After the snow bridge, descend slightly to the left and ascend the left-most chimney via class 4 moves. After the chimney, go left of the "X" crack feature (see photo), and continue up another chimney to the far left. Exit right onto a ledge, and ascend a class 4 chimney to the top of a rib. From the rib, drop down into a shallow gully. Cross the gully and do a short class 4 scramble up an obvious chimney to the top of the notch were another rap station will be seen.
From the notch, the entire south face and final route will be in view. Take time to consider your route and note features. Occasional cairns will help guide the way. From the notch, begin by traversing north, then west (left), staying high, towards the face. Scramble up to a slab with a large horizontal crack. Use class 4+ moves to ascend a crack, then traverse right onto a small ledge under two chimneys. A rap station will be found here. Move up directly between the chimneys on exposed class 4 terrain. Note that the Jacobs route photo shows ascending the right chimney. Instead, stay between the chimneys to avoid class 5. Above the chimneys, another rap station will be found. Continue up another 30 ft until reaching a large flat boulder area. From here, traverse the face (class 3) to the left (west) until reaching a ledge below the keyhole. Directly under the keyhole, go up and right through a chute via class 4 moves until reaching a ledge. Another ledge with a low roof will be seen above with human-built stepping stones placed to climb up to the ledge. Once on this ledge, move left for a few feet, then exit to the right (north). Continue to the right for the final summit scramble (class 3).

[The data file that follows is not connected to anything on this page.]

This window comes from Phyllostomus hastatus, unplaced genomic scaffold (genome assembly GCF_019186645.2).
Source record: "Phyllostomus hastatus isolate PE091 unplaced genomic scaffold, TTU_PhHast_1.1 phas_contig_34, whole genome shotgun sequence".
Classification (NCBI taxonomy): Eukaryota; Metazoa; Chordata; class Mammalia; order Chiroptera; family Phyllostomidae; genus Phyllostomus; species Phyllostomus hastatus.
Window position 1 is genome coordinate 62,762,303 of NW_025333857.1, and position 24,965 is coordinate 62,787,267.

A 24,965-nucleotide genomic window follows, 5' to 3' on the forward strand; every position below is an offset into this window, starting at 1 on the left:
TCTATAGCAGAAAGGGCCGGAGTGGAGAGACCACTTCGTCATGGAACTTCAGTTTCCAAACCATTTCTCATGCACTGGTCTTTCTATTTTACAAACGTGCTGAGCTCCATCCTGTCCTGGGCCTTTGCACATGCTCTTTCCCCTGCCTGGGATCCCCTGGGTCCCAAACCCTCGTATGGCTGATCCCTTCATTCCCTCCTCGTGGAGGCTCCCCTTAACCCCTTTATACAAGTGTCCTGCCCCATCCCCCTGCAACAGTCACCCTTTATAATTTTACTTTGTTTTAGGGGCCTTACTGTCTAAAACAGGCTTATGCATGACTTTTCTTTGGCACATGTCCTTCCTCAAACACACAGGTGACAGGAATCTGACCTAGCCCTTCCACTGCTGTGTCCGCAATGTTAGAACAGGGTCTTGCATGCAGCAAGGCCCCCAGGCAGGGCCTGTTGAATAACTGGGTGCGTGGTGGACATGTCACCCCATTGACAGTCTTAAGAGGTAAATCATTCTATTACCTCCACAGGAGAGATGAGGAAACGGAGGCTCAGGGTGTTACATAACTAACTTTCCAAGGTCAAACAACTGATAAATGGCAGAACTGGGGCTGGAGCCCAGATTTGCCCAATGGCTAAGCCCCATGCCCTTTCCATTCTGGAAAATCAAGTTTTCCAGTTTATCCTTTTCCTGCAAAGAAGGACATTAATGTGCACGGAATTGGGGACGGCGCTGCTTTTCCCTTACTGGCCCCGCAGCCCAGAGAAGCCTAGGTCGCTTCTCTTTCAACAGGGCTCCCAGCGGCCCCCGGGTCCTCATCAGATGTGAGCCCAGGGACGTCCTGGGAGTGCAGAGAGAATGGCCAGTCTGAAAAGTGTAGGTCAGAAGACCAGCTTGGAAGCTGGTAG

Down climb and reverse your route to the rap stations above the chimney system. There is a rap station directly below the keyhole but the anchors are questionable. Suggest ignoring the rappel below the keyhole and traversing easy terrain to the next rappel station. Either down climb or make two 80 ft rappels to the base of the face. A convenient rap station is also at the notch, and yet another is above the snow bridge section. When descending the long slope back to Bivouac Saddle, either follow the east ridge down to the saddle, or go slightly right (south) and follow a faint climbers trail down the slope. Again, snow conditions will determine your decision. Either way will result at Bivouac Saddle. If there is snow on the east slope, water can be found in the runoff at the bottom.
Helmet, bomber rain gear, emergency bivy sack, extra food and water.
A 60 meter rope is very helpful to avoid exposed class 4 down climbing in the midde of the face and for a rappel off the notch. Bring a couple of full length runners (unsewn) and rap rings in case the existing ones do not look good. Some may want to bring a light rack for the middle section of the face.
An ice axe and/or crampons may be necessary for the snow bridge in early to mid-season.
For the approach across Froze-To-Death Plateau, map and compass are essential, and a GPS unit is recommended, especially in bad weather.